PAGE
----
Kentucky (29-8) paired a 9-2 run with an 8-0 spurt early to grab a 21-13 lead midway through the first half and took a 38-30 lead into halftime.
North Carolina scored two quick baskets out of the locker room but the Wildcats knocked down two quick 3-pointers to push their lead to 10 points. Kentucky would eventually increase that margin to 11, but UNC charged back and tied the score at 67 with 3:18 to play.
Kentucky outscored the Tar Heels 9-2 the rest of the way.
Tyler Zeller led North Carolina with 21 points and nine rebounds, while Harrison Barnes scored 18 points on 7-of-19 shooting. Dexter Strickland added 11 points and three steals. Brandon Knight paced the Wildcats with 22 points, including a 5-of-11 shooting display from 3-point territory, and Deandre Liggins (12), Josh Harrellson (12), Terrence Jones (11) and Darius Miller (11) all scored in double figures.
North Carolina shot 43.5 percent (27-of-62, 3-of-16 3s) from the floor, while Kentucky connected on 48.2 percent of its field goal attempts (27-of-56, 12-of-22 on 3-pointers). The Tar Heels forced one more turnover than they committed (14-13), and outrebounded the Wildcats, 36-34.
INSIDE THE GAME
Wildcats On Fire From Deep
A longtime nemesis for North Carolina’s basketball program has been the ability for opposing teams to get streaky hot from 3-point territory. The Tar Heels finished the ACC schedule ranked seventh in the league in 3-point field goal percentage defense, allowing opponents to knock down 33.1 percent.
UNC’s exposure from beyond the arc can be explained in part by Roy Williams’ defensive philosophy of helping to prevent penetration into the lane. Kentucky’s dribble-drive offense is intended to create angles in the paint, setting the stage for two contrasting styles of play.
The Wildcats won this round by connecting on 54.5 percent (12-of-22) of their 3-pointers, including eight of their first 13.
“Their team averages 39.6 percent from the three-point line and we don't have anybody shooting better than 39.6 percent on our team,” Williams told reporters during his postgame press conference at the Prudential Center. “I think Kendall is 39.6 percent exactly. So their whole team shoots better than anybody on our team. And we did want to work and make sure that we got there and had a hand up and hoped that they didn't make some.”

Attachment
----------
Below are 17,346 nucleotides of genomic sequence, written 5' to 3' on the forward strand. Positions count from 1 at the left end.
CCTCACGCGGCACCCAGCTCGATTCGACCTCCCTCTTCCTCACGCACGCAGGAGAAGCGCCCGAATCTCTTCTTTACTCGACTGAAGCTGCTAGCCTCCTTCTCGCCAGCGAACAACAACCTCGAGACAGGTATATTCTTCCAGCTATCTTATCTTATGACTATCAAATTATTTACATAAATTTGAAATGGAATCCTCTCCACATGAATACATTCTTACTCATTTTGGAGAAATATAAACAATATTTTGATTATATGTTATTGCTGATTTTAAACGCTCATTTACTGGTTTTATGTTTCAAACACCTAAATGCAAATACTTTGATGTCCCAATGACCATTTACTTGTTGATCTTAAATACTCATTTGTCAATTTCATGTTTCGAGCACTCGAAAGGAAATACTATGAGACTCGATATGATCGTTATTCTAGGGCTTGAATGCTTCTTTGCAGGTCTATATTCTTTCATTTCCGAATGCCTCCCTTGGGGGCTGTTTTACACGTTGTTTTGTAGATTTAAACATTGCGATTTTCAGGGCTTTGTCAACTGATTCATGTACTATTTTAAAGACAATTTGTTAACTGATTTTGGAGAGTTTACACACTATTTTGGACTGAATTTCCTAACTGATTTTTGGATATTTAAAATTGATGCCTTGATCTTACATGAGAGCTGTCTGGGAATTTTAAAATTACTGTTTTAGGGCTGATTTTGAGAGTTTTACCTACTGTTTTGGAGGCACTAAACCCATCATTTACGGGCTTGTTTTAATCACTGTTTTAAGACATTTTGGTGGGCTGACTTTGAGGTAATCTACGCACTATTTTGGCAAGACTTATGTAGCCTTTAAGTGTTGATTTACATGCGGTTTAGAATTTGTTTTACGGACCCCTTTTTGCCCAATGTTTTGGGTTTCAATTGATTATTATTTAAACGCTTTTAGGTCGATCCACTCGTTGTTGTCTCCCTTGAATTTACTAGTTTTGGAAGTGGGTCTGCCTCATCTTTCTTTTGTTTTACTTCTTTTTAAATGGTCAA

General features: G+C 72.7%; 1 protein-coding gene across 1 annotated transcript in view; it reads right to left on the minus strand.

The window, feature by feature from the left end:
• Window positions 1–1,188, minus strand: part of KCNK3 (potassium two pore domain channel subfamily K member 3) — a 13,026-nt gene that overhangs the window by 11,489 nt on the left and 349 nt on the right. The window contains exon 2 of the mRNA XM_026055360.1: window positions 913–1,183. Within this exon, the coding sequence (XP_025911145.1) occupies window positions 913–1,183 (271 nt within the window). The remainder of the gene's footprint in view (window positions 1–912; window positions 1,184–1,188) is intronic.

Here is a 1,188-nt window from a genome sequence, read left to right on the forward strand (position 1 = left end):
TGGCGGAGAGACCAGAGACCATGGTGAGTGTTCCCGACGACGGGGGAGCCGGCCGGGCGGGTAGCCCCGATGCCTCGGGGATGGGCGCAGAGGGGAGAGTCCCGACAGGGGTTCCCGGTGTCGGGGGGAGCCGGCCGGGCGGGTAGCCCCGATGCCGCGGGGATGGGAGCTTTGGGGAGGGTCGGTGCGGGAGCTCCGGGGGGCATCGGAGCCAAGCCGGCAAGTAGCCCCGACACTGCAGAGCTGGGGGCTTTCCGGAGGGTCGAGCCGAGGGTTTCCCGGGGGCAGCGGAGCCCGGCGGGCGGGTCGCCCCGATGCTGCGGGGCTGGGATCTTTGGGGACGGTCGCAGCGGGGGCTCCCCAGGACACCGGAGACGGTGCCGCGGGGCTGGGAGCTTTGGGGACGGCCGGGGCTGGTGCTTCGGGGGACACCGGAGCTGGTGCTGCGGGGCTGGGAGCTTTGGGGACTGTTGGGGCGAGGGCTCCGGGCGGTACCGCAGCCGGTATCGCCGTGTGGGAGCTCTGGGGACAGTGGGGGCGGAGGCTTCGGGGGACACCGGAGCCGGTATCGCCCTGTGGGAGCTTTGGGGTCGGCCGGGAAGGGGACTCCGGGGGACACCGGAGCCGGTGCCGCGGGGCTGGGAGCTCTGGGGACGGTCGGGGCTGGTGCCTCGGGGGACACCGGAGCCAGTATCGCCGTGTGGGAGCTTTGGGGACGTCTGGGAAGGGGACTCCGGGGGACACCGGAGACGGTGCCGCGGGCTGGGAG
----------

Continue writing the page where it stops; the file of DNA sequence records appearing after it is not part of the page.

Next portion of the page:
The two biggest plays of the game occurred in succession with roughly one minute to play. Marshall drove down the right side of the lane and was blocked by Liggins, who then set up in the right corner on the other end of the court. When Knight attempted to penetrate from the right wing, Marshall collapsed off Liggins and Knight found him for a wide open 3-ball that gave Kentucky a four-point lead with 37 seconds to play.
“North Carolina sucked in on our drives and we shot threes,” Kentucky head coach John Calipari said. “It wasn't by design. I didn't go into the game saying we will shoot threes today. I didn't know they would play that way.”
Foul Trouble Finally Makes an Appearance
With only three true post players on the roster, injuries and foul trouble have been lingering concerns for North Carolina throughout the entire season, but those issues never materialized – until Sunday afternoon.
John Henson picked up three fouls in the opening 14 minutes of play, forcing him to sit the final 6:39 of the first half. Prior to Sunday, the ACC Defensive Player of the Year had been saddled with three fouls in only 10 games this season and never with four.
That fourth foul arrived with 16:03 to play when Miller got Henson up in the air on a pump fake under the basket. He exited the game and didn’t return until the 7:43 mark. Henson finished with four points and nine rebounds (only one offensive) in 23 minutes after nine straight double-doubles.
The sophomore entered the game needing just three blocks to set the school’s single-season record, but he did not record even one.
“It hurt a lot,” Henson said. “I feel like I could have helped a lot more. I’ve never experienced that before – it’s probably one of the most frustrating things I’ve ever done, basketball-wise.”
With Henson on the bench, Williams was forced to adjust his lineup at times, sliding Barnes to the 4-spot for a stretch in the first half.
“It definitely hurt us because it made us change what we've been doing for the past two or three months,” Zeller said. “We had to change.”
Preventing the Rally
North Carolina has made its mark in overcoming adversity and double-digit leads this season. Momentum swings occur when points come in a hurry, but Kentucky did a phenomenal job in preventing UNC from using a significant spurt to get back into the ball game.
The Tar Heels scored five consecutive points or more on five different occasions and four straight five other times to cut into their deficit, but the Wildcats always had an answer. Kentucky responded with a basket to end all 10 of UNC’s mini-runs, with a 3-pointer being the dagger of choice six times.
The backbreaker, of course, was Knight's 3-pointer after Zeller knocked down two free throws to tie the score with 3:18 to play.
“It was very draining just seeing them do that,” Henson said.